Achieving on & off the sporting field

Tim Cahill

Last month, Tim Cahill became the first Australian to score a goal at the FIFA World Cup, handing the Socceroos their first ever victory in the tournament.

Ever since those two heavenly strikes in Kaiserslautern, the name Tim Cahill has became as instantly recognisable across Australia as an Ian Thorpe, a Cathy Freeman or a Harry Kewell.

Before that historic match, it may only have been the hardcore soccer fans who knew of Tim Cahill and his exploits in the English premier league. But by the next morning, in a nation that idolises its sporting heroes, Tim Cahill was our new favourite son.

When Tim reflects back on the qualifying match against Uruguay in Sydney last November – the night when 32 years of heartache, frustration and downright despair were washed away with the single strike of a football – you can still hear the excitement in his voice.

“It’s definitely up there,” says Tim. “I’ve played in a FA Cup final and in front of some big crowds before, but that was one of the biggest crowds I’ve seen. Then on top of that there was everything that game meant.”

What that game meant was qualification into the most treasured international sporting tournament in the world. It was something that had eluded the Socceroos for three decades, becoming a goal that at times seemed impossible.

“Being one nil down, playing the whole game in Sydney and just being a part of it is one of highest peaks in my life,” Tim says. “I pay a lot of respect to the supporters and the massive part they played as well.”

Alongside Mark Viduka and Harry Kewell, Tim has well and truly taken his place amongst the elite class of Australian footballers currently starring on the world stage in leagues across Europe.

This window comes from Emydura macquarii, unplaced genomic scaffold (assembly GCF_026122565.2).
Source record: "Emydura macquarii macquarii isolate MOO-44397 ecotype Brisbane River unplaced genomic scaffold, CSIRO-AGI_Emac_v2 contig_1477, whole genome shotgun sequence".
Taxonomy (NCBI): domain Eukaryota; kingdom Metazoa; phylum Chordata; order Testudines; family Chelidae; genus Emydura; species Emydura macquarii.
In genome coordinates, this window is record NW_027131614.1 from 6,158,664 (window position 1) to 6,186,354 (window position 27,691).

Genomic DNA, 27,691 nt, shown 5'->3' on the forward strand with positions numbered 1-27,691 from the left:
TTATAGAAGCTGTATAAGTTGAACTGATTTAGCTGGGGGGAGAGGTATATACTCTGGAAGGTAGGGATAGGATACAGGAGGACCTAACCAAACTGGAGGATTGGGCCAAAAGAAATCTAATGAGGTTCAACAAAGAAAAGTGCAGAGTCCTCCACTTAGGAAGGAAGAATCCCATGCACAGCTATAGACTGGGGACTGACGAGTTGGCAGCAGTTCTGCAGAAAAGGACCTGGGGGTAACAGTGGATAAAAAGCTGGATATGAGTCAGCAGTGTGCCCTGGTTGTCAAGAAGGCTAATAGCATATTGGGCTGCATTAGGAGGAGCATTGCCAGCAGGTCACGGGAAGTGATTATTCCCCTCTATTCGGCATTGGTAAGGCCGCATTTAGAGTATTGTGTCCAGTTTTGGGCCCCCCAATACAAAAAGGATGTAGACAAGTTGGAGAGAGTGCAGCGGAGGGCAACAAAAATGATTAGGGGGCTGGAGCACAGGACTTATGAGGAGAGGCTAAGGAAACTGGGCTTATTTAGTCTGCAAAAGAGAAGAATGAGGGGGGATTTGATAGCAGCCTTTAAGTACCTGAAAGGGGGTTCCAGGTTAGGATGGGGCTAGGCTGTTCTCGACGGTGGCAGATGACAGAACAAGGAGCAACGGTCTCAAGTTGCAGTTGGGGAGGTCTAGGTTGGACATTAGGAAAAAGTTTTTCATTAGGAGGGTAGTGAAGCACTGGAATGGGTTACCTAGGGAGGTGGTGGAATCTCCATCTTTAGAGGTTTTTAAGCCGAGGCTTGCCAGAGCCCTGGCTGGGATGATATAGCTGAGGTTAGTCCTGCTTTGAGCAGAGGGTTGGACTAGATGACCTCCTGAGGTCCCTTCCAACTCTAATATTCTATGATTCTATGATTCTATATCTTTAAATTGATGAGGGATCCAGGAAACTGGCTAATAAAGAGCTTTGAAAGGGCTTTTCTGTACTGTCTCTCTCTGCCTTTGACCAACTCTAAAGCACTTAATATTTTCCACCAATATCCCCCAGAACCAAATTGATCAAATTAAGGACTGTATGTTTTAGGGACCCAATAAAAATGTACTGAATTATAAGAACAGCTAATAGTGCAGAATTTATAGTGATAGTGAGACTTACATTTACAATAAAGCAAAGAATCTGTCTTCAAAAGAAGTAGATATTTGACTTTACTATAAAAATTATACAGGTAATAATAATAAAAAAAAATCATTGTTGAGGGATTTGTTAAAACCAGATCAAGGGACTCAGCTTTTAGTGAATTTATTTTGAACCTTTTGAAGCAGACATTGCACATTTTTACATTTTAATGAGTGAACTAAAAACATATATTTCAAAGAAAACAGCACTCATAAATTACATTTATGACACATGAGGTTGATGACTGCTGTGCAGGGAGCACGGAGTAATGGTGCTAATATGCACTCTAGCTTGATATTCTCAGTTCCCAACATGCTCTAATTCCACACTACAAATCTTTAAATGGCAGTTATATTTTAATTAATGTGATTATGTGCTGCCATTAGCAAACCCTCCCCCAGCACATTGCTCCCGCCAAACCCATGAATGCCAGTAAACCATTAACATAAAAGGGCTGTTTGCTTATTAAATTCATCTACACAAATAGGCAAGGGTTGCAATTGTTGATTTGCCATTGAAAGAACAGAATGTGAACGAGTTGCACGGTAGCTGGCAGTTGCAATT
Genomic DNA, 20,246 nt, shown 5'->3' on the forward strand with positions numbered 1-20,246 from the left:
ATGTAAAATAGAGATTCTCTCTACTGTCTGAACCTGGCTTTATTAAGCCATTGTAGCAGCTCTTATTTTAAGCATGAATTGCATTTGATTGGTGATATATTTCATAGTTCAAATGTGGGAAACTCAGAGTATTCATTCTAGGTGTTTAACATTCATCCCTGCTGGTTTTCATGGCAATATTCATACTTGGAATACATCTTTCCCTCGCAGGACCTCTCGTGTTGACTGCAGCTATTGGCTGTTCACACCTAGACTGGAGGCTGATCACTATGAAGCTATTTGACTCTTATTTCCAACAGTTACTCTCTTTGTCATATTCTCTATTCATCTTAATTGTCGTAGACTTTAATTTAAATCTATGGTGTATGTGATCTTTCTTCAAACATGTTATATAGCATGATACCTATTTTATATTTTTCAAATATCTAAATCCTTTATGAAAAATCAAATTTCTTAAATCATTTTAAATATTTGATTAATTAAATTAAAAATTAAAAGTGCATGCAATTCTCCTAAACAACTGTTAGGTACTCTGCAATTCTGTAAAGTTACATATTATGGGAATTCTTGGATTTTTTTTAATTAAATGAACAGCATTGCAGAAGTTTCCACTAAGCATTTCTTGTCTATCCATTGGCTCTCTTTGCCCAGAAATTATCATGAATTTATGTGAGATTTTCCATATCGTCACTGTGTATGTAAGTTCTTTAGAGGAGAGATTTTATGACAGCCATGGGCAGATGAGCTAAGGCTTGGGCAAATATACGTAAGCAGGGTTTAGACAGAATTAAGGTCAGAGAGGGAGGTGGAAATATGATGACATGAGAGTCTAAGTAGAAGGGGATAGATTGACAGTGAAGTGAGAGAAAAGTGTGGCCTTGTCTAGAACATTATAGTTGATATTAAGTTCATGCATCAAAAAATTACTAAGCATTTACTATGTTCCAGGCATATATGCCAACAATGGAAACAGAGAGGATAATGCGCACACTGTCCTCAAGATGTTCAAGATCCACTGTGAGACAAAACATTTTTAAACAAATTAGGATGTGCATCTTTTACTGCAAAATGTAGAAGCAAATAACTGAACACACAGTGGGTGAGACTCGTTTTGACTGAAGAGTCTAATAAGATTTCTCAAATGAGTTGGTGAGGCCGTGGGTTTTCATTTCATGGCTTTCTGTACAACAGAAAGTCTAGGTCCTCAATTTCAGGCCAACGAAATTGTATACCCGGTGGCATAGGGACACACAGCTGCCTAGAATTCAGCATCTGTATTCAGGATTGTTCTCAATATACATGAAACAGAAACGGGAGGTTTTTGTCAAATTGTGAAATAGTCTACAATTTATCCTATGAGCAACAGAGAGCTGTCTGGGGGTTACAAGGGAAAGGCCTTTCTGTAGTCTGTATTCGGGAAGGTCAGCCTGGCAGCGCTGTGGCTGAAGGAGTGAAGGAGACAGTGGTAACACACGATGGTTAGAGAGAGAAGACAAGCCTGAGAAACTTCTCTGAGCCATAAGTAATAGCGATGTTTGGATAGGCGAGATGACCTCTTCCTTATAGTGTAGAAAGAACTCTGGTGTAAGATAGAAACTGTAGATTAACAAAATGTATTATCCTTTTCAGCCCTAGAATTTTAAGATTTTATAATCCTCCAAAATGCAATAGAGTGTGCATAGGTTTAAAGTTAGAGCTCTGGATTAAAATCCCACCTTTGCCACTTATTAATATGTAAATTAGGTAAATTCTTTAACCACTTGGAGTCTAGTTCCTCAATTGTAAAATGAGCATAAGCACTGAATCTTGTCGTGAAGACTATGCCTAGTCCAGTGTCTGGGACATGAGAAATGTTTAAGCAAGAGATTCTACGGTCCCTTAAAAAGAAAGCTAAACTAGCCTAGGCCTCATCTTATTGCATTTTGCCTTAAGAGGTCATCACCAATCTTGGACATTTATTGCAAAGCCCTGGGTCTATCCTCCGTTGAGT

Like other Australians who fostered dreams of football stardom, Tim has come a long way. The club for which he now stars, English giants Everton, is half way around the world from Annandale, Sydney, where he grew up. Tim’s mother Sisifo comes from Western Samoa, making him one of only two Indigenous players in the squad which headed to Germany. His father, Tim Snr, hails from Essex in England and handed down his love of football to his children.

At the age of sixteen, Tim left home for England and a shot at his dream of becoming a professional footballer.

“It was a massive sacrifice,” says Tim. “My parents made a massive sacrifice for me to go over, but it just makes you more focused on doing well because of what your family has put into it. It’s a difficult thing, but you just have to look at the positives and that’s what I did. I was really pleased to get that opportunity, so I was grateful.”

After progressing through the junior ranks, Tim eventually earned a place in the first team at Millwall, a blue collar club situated in a working class area of South London. There he became a local hero after scoring the winning goal in the FA Cup semi final. He was soon snapped up by Merseyside giants Everton in a five million pound deal.

His first season at Goodison Road was nothing short of remarkable. He was among the Premier League’s top finishers; bagging a total of 23 goals for the season and helping Everton to a fourth place finish. His superb form in the premiership extended to the Champions League, where he notched up a commendable 13 goals against some of the top clubs in Europe. He ended his first year at the Blues being voted the club’s best player.

“My first season at Everton was absolutely fantastic,” Tim recalls. “Obviously this season has been more of a struggle, but I’ve still managed to play some decent football.”